Following on from my last post about Actions, Predicates, and Funcs; I want to provide an example of one place that I've seen a framework successfully use an Action as in an API. Recently, I've been doing some work with NServiceBus (NSB). NSB gives a nice terse way to Send or Publish a new message. It looks like this:
This code uses an Action<T> underneath to create a new instance of the type that is going to be sent or published. What is extra cool about this is that NSB allows you to define values for properties of an instance that it will dynamically generate. Like the example above, this allows NSB to give the impression that it can assign values directory to interface properties!
So, how can we allow users of our API to define properties, but keep hold of the specifics about how we create an object?
Action<T> as Builder
Like NSB, we can take in an Action<T> and allow the user of the API to build the object they desire. To show the specifics of how to do this, I'll complete a non-production version of what NSB does. So, first we need to define the IBus interface:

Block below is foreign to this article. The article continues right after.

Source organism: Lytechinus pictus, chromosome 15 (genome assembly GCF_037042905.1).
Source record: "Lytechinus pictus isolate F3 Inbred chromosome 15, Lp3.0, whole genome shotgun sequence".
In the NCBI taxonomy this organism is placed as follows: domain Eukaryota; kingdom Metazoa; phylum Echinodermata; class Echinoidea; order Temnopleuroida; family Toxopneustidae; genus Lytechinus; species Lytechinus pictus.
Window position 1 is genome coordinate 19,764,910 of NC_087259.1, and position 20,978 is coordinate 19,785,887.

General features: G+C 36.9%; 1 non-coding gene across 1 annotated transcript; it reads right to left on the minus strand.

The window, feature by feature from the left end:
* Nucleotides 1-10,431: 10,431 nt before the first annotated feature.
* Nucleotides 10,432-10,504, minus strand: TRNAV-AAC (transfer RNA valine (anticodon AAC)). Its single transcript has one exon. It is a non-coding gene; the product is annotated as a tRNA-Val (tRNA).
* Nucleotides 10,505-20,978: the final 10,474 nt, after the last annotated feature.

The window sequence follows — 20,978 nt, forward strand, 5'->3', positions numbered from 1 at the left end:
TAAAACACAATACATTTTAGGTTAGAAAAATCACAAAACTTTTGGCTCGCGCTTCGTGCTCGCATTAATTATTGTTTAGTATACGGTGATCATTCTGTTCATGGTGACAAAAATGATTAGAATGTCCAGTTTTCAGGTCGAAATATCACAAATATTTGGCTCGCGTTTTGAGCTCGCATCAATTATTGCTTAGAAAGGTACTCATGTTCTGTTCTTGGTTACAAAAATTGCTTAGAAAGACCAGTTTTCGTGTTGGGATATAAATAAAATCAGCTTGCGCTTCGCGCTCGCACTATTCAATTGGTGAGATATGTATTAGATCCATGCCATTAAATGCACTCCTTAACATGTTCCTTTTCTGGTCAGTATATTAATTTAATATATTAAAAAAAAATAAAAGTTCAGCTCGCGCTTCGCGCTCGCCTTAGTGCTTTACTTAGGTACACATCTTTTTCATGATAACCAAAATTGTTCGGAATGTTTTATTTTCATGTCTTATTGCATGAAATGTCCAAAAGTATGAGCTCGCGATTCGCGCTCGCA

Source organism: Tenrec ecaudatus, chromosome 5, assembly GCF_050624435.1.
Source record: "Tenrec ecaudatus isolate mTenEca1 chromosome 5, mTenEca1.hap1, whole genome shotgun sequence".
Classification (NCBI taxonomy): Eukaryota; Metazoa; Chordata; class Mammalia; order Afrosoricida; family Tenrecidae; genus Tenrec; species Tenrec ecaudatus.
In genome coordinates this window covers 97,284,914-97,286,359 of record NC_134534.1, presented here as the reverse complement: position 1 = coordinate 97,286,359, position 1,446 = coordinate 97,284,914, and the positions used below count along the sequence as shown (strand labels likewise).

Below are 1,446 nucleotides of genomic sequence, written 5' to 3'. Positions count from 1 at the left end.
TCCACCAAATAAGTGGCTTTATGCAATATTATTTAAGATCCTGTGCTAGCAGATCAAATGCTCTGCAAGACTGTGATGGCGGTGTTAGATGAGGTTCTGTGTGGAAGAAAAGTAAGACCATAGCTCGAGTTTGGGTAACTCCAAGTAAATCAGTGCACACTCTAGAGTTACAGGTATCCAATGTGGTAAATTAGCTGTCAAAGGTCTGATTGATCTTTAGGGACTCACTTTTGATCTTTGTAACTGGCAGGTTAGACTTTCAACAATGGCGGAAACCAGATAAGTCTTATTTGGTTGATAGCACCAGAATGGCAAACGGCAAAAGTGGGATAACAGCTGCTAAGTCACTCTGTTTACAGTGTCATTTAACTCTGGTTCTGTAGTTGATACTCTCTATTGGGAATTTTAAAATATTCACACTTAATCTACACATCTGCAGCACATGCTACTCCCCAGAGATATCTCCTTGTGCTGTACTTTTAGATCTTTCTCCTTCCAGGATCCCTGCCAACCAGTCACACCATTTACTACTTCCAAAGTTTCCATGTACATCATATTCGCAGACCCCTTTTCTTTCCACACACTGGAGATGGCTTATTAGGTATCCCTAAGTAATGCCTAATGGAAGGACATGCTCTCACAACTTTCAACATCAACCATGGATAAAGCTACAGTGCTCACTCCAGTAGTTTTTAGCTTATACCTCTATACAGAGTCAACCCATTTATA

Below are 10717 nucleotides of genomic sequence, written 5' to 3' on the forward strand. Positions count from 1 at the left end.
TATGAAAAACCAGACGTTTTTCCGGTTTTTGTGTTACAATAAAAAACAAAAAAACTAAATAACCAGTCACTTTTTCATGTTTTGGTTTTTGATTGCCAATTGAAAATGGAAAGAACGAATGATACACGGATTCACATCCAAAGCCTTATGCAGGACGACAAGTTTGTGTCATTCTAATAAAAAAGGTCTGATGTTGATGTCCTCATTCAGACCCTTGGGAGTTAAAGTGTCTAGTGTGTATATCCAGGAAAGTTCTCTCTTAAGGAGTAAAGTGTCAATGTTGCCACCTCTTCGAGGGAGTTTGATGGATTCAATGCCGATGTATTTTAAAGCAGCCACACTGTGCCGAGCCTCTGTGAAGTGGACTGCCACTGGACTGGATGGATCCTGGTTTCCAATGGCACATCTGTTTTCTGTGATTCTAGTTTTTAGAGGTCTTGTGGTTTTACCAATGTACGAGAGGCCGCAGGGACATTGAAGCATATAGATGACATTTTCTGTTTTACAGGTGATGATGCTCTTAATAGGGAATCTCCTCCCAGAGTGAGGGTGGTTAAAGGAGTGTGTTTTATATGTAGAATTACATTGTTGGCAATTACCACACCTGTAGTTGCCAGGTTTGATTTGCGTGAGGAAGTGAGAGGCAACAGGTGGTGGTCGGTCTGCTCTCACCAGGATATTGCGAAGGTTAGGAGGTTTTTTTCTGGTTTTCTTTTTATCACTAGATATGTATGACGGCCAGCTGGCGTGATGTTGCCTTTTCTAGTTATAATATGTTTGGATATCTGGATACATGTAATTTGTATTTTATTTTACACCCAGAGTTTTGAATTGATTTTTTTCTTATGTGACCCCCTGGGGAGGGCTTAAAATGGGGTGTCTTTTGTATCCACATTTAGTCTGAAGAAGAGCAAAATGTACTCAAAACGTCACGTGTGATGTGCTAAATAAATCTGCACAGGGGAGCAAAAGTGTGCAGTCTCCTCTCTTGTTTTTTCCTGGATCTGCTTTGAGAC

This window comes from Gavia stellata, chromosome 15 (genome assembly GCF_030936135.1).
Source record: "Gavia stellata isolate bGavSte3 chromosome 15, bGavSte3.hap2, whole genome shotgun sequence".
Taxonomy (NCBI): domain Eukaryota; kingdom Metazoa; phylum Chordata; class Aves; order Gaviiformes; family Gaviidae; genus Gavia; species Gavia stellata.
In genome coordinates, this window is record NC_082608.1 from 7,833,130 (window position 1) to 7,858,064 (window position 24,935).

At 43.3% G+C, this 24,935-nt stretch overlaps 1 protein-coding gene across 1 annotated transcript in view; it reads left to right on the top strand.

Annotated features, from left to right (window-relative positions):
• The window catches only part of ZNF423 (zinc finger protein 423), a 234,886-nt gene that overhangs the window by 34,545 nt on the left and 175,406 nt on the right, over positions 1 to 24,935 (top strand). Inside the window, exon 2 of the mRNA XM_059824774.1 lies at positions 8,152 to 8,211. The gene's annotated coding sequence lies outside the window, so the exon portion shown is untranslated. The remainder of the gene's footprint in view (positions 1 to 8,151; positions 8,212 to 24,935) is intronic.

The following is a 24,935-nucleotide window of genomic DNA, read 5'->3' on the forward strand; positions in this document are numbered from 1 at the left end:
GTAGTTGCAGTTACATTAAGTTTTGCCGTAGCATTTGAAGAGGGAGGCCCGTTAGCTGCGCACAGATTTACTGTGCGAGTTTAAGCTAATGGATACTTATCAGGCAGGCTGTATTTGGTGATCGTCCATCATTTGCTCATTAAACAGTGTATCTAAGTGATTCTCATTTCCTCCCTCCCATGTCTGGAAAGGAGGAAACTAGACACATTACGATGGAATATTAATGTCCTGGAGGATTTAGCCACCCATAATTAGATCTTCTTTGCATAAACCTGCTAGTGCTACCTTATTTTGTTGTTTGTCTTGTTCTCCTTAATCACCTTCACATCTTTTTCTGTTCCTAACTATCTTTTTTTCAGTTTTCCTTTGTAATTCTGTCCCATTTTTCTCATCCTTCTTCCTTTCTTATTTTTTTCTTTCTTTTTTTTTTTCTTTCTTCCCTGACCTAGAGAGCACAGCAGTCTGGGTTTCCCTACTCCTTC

And this is a simple implementation for IBus:
A bit of explanation
So, it turns out that the code is quite simple for a pretty cool API feature. The implementation of IBus only needs to understand the type of the message, then can create a blank instance, and pass the instance to the action for building. At this point, the action implementation (defined in the method call to IBus.Publish<T>) takes over and fills in all the properties. This works because T has to be an IMessage (which means it must be a reference type). Nice. Using this type of technique would also allow the framework code to make a default instance (with some properties set) and let these values to be changed during the action implementation.
More to come...